As members of the business community in Wexford, we’re very much looking forward to the Wexford Business Awards this weekend and would like to extend our best wishes to all the nominees!

Amongst the winners in 2015 was Scurri who won the Export Award for their cloud-based platform for e-commerce businesses.  The business was founded in the small, remote fishing village of Duncannon on the Barrow estuary by Rory O’Connor and incubated at Waterford Institute of Technology (WIT). Scurri’s original concept was around providing consumers with cheaper deliveries by utilising excess capacity with shipping providers. However, they found that the biggest demand came from e-commerce merchants. So by developing a technology that connects delivery companies with the companies sending the deliveries, Scurri found a gap in the market. Today the platform allows merchants to connect their own systems directly to Scurri which in turn provides a connection to the transport companies in order to print delivery labels and to track and manage their deliveries. It has opened new markets up for these business and provided avenues to international business growth for them.

In 2012 Scurri secured a €600,000 investment from international investors through the South East Business Innovation Centre and the Halo Business Angel Partnership, now part of HBAN. The company also took part in the international Start Tel Aviv (TLV) competition in 2013. Today 99% of Scurri’s business is export based and their software is now provided to BooHoo, Argos, Littlewoods, Oxendales and Zara. The Wexford office is now complemented by offices in Dublin and London. Their continuing story is a great example of how to grow and develop an innovative idea into a world-class international business, and a timely reminder that local businesses can think globally. Duncannon is one of the more remote supply chain locations in Ireland as it is at the very end of the arterial road that crosses south Wexford from Wexford town. You do not end up in Duncannon by accident! There is an admirable sense of stoicism to a company like Scurri growing out of what some might consider an improbable location. It is a story worthy of celebration.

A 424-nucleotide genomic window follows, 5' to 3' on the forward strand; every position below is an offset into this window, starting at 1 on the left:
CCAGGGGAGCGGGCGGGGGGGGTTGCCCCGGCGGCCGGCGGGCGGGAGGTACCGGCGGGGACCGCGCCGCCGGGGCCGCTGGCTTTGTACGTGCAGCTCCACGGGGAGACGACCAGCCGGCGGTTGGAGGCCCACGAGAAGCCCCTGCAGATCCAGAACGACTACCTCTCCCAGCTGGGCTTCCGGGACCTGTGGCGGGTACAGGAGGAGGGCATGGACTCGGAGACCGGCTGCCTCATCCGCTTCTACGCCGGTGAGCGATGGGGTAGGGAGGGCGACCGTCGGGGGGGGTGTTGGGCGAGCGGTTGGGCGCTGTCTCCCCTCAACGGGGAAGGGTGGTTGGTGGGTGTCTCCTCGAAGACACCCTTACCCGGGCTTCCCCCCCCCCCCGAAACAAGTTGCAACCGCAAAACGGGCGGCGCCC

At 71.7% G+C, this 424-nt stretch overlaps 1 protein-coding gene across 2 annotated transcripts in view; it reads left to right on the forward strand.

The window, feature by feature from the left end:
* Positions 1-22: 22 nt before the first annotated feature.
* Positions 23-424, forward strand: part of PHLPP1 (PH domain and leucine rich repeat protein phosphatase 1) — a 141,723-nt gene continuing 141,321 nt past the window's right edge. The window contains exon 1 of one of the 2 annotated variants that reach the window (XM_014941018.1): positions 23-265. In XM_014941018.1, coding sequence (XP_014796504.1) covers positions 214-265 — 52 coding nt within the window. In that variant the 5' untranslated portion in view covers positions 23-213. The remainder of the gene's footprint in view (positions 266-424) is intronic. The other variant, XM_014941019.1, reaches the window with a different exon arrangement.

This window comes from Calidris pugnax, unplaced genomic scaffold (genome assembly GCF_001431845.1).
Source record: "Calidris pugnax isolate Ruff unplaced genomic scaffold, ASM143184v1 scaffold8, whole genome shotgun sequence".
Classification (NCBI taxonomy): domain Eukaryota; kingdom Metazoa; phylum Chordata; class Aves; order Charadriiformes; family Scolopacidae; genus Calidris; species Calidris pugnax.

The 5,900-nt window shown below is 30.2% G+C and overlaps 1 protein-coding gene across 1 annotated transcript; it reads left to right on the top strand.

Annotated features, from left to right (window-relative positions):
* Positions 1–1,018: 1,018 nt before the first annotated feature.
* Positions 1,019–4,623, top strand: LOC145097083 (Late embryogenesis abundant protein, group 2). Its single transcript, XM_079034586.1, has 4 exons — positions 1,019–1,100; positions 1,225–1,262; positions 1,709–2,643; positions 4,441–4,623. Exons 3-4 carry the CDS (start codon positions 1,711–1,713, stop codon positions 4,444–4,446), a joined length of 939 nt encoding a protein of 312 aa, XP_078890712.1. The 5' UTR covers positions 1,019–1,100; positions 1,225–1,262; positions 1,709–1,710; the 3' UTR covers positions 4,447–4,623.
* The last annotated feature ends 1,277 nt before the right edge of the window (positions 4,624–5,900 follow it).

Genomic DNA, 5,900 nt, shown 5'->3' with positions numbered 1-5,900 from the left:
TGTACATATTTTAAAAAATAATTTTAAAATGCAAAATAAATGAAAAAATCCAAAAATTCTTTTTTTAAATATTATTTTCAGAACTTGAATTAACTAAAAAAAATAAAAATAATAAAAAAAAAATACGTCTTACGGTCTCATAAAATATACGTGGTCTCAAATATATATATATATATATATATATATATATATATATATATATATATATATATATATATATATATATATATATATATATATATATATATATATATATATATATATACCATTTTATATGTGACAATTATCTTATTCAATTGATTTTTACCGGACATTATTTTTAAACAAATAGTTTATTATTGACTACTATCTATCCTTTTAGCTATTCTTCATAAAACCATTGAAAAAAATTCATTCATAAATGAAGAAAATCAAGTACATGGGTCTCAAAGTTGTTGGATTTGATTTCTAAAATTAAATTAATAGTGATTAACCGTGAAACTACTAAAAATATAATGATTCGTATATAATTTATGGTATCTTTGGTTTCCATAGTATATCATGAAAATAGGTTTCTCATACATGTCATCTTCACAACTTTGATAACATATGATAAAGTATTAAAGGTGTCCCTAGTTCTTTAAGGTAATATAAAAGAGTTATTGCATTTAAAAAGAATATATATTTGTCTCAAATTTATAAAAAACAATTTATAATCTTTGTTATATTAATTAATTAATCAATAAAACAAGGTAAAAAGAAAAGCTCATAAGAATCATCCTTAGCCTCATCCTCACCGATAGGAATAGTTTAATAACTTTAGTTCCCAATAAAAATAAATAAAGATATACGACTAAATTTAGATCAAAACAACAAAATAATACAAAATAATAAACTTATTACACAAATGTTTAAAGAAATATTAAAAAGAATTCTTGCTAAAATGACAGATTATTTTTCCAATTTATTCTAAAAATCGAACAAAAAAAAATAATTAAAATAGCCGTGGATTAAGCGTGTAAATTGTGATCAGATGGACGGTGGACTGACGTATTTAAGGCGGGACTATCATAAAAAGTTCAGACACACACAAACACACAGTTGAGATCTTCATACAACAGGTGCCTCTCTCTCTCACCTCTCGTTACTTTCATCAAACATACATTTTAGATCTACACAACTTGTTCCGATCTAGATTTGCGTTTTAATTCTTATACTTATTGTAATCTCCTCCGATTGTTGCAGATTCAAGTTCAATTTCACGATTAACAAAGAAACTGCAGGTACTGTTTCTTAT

Note: we are in the sourcing & procurement business. We highlight things we like or that are novel or innovative. Innovators should be encouraged.

New public procurement tenders this week 

Visit the Keystone website to view our take on the 400+ active public procurement opportunities with more than five days until their deadline. There is a vast range of services, supplies, and construction related to international business growth opportunities in the following sectors (there are many more sectors than the sample list below):

  • Construction and related trades, 
  • Professional & Advisory Services, 
  • PR, Media, Advertising and related,
  • ICT supplies and services, 
  • Training,
  • Property & facilities management,
  • Vehicle & automotive,
  • Catering and related services,
  • Cleaning and related services,
  • Waste Management,
  • Maintenance and related services,
  • Horticultural supplies & services,
  • Research & environmental monitoring,
  • Printing, office supplies and related services,
  • Trades,
  • Medical and scientific research, supplies and services,
  • A vast range of other services and supplies.

Businesses interested in any of these public procurement opportunities that are unsure of how they can follow-up on these tenders can contact Keystone at any stage. We would be happy to discuss your international business growth needs and where they may fit with your international business growth plans. These public procurement opportunities are sources of international business growth and innovation for companies across the country.

Keystone E-Tenders Report Open YTD as at 2605 (by date of publication)

Keystone E-Tenders Report Open YTD as at 2605 (by sector)

Please note, e-tenders often have public procurement opportunities incorrectly categorised so people relying on e-tender alerts could easily miss out on opportunities if they are dependent on it. E-tenders is only as reliable as the people inputting tenders and mistakes are made very frequently. The Keystone Column includes all live tenders posted on e-tenders since January 4th 2016 that have five or more days until their deadline as at May 26th 2016.